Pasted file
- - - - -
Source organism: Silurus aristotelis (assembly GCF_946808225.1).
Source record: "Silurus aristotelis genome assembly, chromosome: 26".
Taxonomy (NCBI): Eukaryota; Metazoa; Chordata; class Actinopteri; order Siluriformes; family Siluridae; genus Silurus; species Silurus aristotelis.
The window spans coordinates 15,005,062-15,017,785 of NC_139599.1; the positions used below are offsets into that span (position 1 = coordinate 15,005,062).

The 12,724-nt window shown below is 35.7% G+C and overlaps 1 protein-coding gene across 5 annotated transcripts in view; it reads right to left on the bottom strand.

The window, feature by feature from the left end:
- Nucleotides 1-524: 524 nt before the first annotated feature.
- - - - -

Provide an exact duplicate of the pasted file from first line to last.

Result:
Source organism: Silurus aristotelis (assembly GCF_946808225.1).
Source record: "Silurus aristotelis genome assembly, chromosome: 26".
Taxonomy (NCBI): Eukaryota; Metazoa; Chordata; class Actinopteri; order Siluriformes; family Siluridae; genus Silurus; species Silurus aristotelis.
The window spans coordinates 15,005,062-15,017,785 of NC_139599.1; the positions used below are offsets into that span (position 1 = coordinate 15,005,062).

The 12,724-nt window shown below is 35.7% G+C and overlaps 1 protein-coding gene across 5 annotated transcripts in view; it reads right to left on the bottom strand.

The window, feature by feature from the left end:
- Nucleotides 1-524: 524 nt before the first annotated feature.